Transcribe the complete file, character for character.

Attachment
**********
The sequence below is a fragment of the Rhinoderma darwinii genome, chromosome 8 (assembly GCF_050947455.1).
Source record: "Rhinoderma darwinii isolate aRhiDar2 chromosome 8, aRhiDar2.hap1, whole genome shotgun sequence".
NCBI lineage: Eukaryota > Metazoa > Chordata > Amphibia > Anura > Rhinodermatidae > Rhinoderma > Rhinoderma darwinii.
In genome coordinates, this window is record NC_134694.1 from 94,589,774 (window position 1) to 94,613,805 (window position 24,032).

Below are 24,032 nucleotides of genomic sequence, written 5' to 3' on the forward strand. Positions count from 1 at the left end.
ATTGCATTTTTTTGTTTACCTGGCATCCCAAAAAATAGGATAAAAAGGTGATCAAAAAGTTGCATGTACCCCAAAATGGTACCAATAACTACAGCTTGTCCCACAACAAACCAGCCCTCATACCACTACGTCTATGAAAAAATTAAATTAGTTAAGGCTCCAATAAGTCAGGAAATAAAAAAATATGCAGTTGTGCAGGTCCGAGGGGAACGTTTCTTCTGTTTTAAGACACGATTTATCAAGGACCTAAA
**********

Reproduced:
The sequence below is a fragment of the Rhinoderma darwinii genome, chromosome 8 (assembly GCF_050947455.1).
Source record: "Rhinoderma darwinii isolate aRhiDar2 chromosome 8, aRhiDar2.hap1, whole genome shotgun sequence".
NCBI lineage: Eukaryota > Metazoa > Chordata > Amphibia > Anura > Rhinodermatidae > Rhinoderma > Rhinoderma darwinii.
In genome coordinates, this window is record NC_134694.1 from 94,589,774 (window position 1) to 94,613,805 (window position 24,032).

Below are 24,032 nucleotides of genomic sequence, written 5' to 3' on the forward strand. Positions count from 1 at the left end.
ATTGCATTTTTTTGTTTACCTGGCATCCCAAAAAATAGGATAAAAAGGTGATCAAAAAGTTGCATGTACCCCAAAATGGTACCAATAACTACAGCTTGTCCCACAACAAACCAGCCCTCATACCACTACGTCTATGAAAAAATTAAATTAGTTAAGGCTCCAATAAGTCAGGAAATAAAAAAATATGCAGTTGTGCAGGTCCGAGGGGAACGTTTCTTCTGTTTTAAGACACGATTTATCAAGGACCTAAA